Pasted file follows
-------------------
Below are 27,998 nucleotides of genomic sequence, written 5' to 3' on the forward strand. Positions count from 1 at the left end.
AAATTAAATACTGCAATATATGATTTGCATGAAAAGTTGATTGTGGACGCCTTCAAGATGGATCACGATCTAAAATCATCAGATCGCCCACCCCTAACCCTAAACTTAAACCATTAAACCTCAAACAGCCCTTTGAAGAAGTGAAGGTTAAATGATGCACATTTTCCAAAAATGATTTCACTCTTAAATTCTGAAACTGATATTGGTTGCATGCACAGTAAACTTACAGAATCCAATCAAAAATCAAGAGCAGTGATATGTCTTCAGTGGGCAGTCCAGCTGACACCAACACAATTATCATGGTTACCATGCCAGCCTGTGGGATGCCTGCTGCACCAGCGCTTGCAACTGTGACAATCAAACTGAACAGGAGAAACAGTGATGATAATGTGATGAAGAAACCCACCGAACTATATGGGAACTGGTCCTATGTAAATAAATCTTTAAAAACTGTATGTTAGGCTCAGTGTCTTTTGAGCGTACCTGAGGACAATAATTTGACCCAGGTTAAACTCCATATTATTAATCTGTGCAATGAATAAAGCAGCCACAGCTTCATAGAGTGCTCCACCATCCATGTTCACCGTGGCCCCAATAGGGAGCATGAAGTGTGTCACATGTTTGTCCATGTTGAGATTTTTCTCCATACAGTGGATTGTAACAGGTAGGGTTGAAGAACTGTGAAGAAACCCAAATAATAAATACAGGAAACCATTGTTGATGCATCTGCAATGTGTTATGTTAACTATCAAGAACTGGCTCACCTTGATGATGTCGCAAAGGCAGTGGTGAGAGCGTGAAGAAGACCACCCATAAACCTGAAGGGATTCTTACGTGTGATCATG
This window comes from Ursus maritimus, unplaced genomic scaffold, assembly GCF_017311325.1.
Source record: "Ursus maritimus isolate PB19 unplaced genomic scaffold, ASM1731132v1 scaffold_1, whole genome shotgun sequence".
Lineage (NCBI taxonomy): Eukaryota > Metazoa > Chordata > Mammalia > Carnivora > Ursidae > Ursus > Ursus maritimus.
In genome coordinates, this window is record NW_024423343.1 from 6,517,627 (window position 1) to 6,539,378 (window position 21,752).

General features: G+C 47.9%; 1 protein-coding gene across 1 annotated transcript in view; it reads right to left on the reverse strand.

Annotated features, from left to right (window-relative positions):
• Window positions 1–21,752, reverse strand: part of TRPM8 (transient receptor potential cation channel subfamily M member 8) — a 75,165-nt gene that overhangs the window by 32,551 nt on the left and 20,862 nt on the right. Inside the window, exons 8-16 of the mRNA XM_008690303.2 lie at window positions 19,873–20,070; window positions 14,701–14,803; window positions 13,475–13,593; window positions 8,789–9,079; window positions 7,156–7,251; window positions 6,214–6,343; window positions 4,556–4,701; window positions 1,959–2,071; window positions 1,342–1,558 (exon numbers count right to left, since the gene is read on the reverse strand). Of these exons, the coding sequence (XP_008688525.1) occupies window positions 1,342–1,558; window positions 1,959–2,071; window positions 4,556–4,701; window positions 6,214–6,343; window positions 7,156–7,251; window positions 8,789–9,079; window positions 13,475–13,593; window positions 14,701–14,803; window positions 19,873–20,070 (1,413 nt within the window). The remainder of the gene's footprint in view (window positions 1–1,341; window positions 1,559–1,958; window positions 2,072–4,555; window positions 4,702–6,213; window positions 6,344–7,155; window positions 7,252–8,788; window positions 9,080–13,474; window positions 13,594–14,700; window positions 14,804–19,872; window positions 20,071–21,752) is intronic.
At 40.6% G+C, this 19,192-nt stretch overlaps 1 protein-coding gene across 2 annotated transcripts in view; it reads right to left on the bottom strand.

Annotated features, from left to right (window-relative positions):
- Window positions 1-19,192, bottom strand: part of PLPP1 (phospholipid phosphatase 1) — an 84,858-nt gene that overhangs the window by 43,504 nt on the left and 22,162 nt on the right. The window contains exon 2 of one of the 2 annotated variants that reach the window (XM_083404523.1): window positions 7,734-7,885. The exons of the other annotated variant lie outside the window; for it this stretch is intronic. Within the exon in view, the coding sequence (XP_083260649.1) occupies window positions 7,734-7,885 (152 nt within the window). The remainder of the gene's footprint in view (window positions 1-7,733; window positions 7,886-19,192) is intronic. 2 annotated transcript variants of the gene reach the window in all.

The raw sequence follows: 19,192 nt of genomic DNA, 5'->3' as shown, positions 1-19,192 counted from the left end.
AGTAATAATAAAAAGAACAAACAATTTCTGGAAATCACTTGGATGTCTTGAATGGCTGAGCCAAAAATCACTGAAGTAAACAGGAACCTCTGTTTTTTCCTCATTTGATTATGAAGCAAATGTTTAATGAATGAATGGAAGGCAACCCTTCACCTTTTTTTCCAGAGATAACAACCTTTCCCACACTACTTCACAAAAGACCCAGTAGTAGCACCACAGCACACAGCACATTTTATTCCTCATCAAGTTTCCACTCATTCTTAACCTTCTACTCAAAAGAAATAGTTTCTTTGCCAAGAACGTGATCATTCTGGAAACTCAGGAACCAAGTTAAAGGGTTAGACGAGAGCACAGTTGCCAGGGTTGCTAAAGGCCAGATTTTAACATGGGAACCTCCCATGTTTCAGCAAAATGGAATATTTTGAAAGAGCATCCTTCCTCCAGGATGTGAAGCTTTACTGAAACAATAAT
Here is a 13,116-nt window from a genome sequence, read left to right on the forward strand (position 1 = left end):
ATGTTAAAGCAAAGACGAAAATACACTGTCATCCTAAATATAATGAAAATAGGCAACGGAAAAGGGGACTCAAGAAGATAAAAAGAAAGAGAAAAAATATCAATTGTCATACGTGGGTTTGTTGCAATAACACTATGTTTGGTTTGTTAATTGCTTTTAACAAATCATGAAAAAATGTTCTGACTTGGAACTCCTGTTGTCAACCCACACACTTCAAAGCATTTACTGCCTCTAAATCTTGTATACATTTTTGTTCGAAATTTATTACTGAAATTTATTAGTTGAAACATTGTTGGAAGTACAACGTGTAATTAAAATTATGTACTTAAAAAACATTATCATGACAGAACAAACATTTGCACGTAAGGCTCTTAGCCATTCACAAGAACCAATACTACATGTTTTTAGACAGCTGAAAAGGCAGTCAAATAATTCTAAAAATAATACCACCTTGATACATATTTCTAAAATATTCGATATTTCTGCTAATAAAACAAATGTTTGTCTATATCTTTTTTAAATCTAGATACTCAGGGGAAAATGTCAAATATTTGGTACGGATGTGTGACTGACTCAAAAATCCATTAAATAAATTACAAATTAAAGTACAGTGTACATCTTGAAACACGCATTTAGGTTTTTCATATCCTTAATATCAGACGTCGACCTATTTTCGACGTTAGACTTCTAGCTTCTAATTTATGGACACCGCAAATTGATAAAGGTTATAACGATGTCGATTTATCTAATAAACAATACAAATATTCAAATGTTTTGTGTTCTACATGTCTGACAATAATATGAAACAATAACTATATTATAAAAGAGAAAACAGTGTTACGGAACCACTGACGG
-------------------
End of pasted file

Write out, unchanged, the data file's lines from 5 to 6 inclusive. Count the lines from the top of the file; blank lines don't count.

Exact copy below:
Lineage (NCBI taxonomy): Eukaryota > Metazoa > Chordata > Mammalia > Carnivora > Ursidae > Ursus > Ursus maritimus.
In genome coordinates, this window is record NW_024423343.1 from 6,517,627 (window position 1) to 6,539,378 (window position 21,752).